2. President Obama, upon signing his last (FY 2017) National Defense Authorization Act in December 2016, opened a path to greatly extend the arms race in space by authorizing the Pentagon to begin research, development, testing, and evaluation (RDTE) for a space-based missile system. A 2012 report by the National Academy of Sciences concluded that a minimal space-based weapons system would cost at least $200 billion to build and necessitate hundreds of billions to operate. Operation would likely require establishment of a new Unified Combat Commander in Chief’s (CINCs) mission area for Space. Currently there are six area Combat Commands, such as the new U.S. Africa Command and the U.S. Central Command (covering the Middle East).

3. A massive build-up of ships deployed by the U.S. Navy—from 272 to 350—will cost an estimated $120 billion (excluding cost overruns). This is considered the largest single expenditure of the anticipated Trump build-up and would constitute a major national jobs creation program to revitalize an infrastructure of naval construction shipyards, depots, and auxilary facilities. The Navy is charged with sustaining its presence in 18 maritime regions where, ostensibly, the U.S. has “critical national interests.”

4. An increase of 90,000 active duty military personnel for the U.S. Army will require a 20% increase in the Army’s budget, or about $118 billion over the next four years, using current per soldier costs as the basis of the calculation.

5. An increase of 300 fighter aircraft (now including the “escort fighter” plane for the B-21 Raider nuclear bomber) over the current baseline of 900. The U.S. Air Force budget would have to leap upward, considering that a “generic” F-35 fighter currently may cost about $150 million. Even at half that price, the 300 new aircraft would cost $22.5 billion (once again excluding cost overruns). On top of this amount would be the estimated $100 billion to develop the B-21 Raider. And, of course, all planes come with massive support costs: operating costs per hour routinely reach $58,000.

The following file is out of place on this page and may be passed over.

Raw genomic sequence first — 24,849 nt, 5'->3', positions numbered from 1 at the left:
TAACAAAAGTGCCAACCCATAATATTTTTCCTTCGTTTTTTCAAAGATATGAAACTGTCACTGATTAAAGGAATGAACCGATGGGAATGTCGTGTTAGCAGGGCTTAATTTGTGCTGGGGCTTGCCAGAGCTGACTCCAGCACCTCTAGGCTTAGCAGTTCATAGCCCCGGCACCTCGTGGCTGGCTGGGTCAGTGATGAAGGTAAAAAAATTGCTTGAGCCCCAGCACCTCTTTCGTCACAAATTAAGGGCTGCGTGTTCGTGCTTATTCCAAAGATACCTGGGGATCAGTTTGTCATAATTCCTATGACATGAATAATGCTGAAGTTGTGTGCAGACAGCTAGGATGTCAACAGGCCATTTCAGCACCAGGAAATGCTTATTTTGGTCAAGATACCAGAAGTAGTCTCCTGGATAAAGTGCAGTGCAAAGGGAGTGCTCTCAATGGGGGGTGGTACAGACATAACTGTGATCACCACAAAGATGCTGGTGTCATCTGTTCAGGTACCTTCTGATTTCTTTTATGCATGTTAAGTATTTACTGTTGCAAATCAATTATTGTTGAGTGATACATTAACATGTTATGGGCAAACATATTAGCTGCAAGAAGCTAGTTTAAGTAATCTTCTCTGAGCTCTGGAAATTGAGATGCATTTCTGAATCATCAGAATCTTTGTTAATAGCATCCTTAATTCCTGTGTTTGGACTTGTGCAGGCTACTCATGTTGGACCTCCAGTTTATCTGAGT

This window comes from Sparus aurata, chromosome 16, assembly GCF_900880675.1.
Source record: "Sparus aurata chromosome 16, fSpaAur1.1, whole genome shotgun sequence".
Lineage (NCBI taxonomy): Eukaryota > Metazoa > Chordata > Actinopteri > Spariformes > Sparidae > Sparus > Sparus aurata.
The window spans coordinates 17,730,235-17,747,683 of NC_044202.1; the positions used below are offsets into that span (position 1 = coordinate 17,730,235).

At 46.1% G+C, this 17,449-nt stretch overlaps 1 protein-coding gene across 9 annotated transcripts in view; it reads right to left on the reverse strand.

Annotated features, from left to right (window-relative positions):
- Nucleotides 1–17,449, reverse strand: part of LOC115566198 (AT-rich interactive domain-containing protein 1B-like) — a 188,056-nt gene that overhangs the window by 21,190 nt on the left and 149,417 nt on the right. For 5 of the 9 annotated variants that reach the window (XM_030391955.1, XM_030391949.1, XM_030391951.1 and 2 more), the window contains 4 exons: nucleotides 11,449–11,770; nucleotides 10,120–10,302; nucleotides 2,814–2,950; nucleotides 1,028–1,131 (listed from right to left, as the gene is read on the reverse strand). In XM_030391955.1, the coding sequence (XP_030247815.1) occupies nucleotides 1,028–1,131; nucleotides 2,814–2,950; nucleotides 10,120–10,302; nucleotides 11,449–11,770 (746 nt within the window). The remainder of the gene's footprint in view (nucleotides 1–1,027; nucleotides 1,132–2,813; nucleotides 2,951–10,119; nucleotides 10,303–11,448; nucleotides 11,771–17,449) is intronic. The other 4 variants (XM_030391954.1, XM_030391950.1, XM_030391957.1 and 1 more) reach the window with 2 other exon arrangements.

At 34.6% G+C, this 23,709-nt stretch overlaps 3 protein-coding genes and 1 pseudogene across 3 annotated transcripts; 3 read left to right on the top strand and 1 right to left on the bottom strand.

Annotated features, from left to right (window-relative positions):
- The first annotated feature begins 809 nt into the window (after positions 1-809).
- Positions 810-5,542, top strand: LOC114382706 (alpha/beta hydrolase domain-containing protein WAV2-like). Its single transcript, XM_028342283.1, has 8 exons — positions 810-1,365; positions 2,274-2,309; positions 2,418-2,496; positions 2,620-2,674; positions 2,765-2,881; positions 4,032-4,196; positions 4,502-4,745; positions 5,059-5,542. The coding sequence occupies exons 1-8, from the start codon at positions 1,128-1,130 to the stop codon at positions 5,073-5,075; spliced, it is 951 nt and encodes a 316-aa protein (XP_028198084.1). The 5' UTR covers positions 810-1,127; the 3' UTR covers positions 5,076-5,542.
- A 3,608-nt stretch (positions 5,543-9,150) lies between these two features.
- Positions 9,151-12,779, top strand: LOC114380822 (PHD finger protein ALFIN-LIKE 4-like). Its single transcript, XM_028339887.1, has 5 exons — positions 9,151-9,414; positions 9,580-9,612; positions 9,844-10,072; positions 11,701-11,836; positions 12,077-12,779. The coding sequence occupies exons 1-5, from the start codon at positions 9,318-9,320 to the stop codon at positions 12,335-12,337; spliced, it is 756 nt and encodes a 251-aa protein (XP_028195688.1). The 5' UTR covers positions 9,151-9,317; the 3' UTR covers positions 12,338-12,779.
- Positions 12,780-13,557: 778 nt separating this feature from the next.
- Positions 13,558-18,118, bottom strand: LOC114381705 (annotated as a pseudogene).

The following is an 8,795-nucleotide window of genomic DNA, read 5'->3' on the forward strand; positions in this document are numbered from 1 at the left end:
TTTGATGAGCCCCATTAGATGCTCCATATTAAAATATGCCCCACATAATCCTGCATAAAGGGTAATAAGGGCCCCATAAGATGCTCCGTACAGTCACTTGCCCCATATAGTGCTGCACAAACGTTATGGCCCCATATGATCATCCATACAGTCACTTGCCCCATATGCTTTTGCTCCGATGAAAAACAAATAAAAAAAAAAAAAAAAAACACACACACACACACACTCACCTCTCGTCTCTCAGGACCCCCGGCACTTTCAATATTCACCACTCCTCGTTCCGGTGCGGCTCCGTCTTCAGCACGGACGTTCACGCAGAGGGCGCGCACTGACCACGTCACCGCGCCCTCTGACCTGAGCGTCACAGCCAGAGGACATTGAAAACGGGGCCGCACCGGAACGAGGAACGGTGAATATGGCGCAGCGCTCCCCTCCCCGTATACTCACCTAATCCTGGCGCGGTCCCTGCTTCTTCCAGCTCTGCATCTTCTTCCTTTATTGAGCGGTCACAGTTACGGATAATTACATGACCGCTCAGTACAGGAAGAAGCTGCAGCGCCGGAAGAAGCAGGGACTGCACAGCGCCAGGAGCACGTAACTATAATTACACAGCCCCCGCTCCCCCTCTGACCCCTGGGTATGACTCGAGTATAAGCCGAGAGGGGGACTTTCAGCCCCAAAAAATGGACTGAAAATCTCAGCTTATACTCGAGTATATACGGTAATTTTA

Simply summing the costs of hardware items mentioned above reveals potential new outlays of $560.5 billion, or over $140 billion per year over a four year period. Contract delays and funding debates might conceivably hold this to a $70 billion per year jump in the base (or discretionary) military budget: This would translate into a 13.4% increase over FY 2017—which would be mandated through congressional special appropriations at President Trump’s urging.

Larger annual base budget outlays necesitate more spending for retirement funds (including health care) as well as for Veterans Affairs. With interest rates almost sure to rise, and with President Trump using deficits to finance the forthcoming arms buildup, the share of the national debt attributable to national security spending will rise, as will annual interest payments.

The Bottom Line

For 2017, based on President Obama’s last military budget, total U.S. military related spending (including the special warfighting account known as the Overseas Contingency Opertions budget, nuclear bomb building, retirement and Veterans outlays, International Affairs, Homeland Security, and interest payments attributable to past military expenditures) will be $1.04 trillion in FY 2017, or more than 5% of current GDP, according to the January-March 2016 Defense Monitor.